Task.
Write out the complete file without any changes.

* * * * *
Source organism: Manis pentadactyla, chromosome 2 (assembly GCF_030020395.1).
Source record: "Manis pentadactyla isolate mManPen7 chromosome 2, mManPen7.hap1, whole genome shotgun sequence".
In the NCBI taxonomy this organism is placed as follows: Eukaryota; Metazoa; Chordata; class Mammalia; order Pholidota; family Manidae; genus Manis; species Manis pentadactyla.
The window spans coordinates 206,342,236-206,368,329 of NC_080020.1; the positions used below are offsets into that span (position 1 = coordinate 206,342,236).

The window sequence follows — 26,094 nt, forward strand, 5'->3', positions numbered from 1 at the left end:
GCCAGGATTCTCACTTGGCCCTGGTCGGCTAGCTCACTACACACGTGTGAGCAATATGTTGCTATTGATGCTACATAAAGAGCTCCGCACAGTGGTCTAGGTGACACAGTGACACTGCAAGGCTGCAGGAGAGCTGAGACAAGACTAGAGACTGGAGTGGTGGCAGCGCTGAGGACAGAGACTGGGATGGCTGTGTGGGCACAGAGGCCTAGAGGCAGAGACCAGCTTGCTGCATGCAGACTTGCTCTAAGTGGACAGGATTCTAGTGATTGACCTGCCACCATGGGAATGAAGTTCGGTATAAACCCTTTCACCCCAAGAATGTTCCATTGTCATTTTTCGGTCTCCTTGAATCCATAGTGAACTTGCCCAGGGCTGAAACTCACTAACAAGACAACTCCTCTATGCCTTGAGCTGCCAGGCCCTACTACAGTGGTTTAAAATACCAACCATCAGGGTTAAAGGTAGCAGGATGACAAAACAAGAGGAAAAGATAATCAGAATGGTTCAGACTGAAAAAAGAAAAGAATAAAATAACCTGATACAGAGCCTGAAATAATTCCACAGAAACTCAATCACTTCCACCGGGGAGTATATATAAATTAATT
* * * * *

Source organism: Manis pentadactyla, chromosome 2 (assembly GCF_030020395.1).
Source record: "Manis pentadactyla isolate mManPen7 chromosome 2, mManPen7.hap1, whole genome shotgun sequence".
In the NCBI taxonomy this organism is placed as follows: Eukaryota; Metazoa; Chordata; class Mammalia; order Pholidota; family Manidae; genus Manis; species Manis pentadactyla.
The window spans coordinates 206,342,236-206,368,329 of NC_080020.1; the positions used below are offsets into that span (position 1 = coordinate 206,342,236).

The window sequence follows — 26,094 nt, forward strand, 5'->3', positions numbered from 1 at the left end:
GCCAGGATTCTCACTTGGCCCTGGTCGGCTAGCTCACTACACACGTGTGAGCAATATGTTGCTATTGATGCTACATAAAGAGCTCCGCACAGTGGTCTAGGTGACACAGTGACACTGCAAGGCTGCAGGAGAGCTGAGACAAGACTAGAGACTGGAGTGGTGGCAGCGCTGAGGACAGAGACTGGGATGGCTGTGTGGGCACAGAGGCCTAGAGGCAGAGACCAGCTTGCTGCATGCAGACTTGCTCTAAGTGGACAGGATTCTAGTGATTGACCTGCCACCATGGGAATGAAGTTCGGTATAAACCCTTTCACCCCAAGAATGTTCCATTGTCATTTTTCGGTCTCCTTGAATCCATAGTGAACTTGCCCAGGGCTGAAACTCACTAACAAGACAACTCCTCTATGCCTTGAGCTGCCAGGCCCTACTACAGTGGTTTAAAATACCAACCATCAGGGTTAAAGGTAGCAGGATGACAAAACAAGAGGAAAAGATAATCAGAATGGTTCAGACTGAAAAAAGAAAAGAATAAAATAACCTGATACAGAGCCTGAAATAATTCCACAGAAACTCAATCACTTCCACCGGGGAGTATATATAAATTAATT